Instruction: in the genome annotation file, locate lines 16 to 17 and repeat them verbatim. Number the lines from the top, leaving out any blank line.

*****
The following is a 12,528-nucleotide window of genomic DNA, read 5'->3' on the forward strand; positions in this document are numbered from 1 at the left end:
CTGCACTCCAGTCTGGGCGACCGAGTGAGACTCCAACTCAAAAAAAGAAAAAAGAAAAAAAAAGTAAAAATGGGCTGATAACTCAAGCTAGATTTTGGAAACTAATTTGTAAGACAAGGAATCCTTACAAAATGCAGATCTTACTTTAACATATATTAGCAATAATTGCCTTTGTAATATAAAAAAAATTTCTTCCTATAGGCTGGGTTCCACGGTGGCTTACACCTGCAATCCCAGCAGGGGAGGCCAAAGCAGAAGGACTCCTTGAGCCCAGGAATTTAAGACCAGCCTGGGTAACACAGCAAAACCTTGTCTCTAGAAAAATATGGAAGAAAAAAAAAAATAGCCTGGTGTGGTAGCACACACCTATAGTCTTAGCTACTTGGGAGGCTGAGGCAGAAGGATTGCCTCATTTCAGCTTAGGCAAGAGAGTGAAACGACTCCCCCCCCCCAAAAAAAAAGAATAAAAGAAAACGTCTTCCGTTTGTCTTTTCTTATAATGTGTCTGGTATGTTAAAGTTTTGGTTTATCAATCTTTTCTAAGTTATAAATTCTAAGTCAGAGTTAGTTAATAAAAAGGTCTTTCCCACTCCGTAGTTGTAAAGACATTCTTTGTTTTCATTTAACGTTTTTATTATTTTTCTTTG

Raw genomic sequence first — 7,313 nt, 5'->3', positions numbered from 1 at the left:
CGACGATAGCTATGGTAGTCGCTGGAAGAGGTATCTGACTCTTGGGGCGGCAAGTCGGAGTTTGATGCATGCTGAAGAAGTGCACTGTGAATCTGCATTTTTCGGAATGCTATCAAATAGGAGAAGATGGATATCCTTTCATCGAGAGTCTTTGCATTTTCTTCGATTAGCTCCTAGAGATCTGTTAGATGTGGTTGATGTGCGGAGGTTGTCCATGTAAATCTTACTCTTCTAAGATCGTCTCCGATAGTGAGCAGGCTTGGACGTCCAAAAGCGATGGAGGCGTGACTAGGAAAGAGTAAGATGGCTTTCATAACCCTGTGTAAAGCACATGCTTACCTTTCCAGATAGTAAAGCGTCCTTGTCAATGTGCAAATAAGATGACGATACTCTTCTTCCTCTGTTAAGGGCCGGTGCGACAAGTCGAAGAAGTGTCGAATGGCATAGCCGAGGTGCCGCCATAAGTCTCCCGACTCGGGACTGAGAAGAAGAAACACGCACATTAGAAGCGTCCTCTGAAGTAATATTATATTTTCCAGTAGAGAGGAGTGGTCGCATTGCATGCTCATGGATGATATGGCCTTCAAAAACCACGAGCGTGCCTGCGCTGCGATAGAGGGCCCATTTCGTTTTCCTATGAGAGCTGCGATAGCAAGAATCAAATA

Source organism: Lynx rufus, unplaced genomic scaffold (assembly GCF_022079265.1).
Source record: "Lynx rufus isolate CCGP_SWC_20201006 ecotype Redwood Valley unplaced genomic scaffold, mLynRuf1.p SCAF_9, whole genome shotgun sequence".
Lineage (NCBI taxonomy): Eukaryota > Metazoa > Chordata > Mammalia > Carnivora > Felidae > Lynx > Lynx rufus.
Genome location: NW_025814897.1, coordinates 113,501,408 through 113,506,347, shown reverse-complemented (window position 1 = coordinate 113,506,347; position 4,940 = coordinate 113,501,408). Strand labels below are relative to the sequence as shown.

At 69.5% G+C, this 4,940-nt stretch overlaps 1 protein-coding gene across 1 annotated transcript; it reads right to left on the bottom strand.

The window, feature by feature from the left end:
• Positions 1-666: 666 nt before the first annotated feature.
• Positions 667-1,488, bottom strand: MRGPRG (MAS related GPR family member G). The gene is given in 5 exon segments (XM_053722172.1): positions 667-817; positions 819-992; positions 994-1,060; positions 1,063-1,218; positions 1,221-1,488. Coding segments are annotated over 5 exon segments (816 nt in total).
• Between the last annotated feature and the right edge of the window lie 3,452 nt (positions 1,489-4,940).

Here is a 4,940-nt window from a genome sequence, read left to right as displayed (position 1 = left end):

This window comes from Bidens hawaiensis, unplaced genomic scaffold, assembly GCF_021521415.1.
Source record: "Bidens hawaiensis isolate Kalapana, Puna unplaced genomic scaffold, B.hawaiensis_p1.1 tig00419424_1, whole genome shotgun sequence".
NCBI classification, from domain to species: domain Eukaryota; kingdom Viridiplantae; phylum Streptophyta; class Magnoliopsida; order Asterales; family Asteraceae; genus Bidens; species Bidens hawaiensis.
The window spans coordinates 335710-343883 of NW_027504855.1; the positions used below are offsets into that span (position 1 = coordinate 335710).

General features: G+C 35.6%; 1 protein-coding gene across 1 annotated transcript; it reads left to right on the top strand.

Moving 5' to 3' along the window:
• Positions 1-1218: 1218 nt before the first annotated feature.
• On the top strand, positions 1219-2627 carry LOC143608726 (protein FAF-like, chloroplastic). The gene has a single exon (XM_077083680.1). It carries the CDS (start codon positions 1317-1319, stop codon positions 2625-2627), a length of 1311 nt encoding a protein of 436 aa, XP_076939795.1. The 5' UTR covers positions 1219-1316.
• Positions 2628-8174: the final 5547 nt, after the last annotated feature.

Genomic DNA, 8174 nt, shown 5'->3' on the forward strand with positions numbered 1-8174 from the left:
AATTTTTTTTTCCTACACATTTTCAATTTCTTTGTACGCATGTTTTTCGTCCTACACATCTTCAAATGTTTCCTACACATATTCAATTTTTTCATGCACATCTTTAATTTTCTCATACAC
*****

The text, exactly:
Source record: "Bidens hawaiensis isolate Kalapana, Puna unplaced genomic scaffold, B.hawaiensis_p1.1 tig00419424_1, whole genome shotgun sequence".
NCBI classification, from domain to species: domain Eukaryota; kingdom Viridiplantae; phylum Streptophyta; class Magnoliopsida; order Asterales; family Asteraceae; genus Bidens; species Bidens hawaiensis.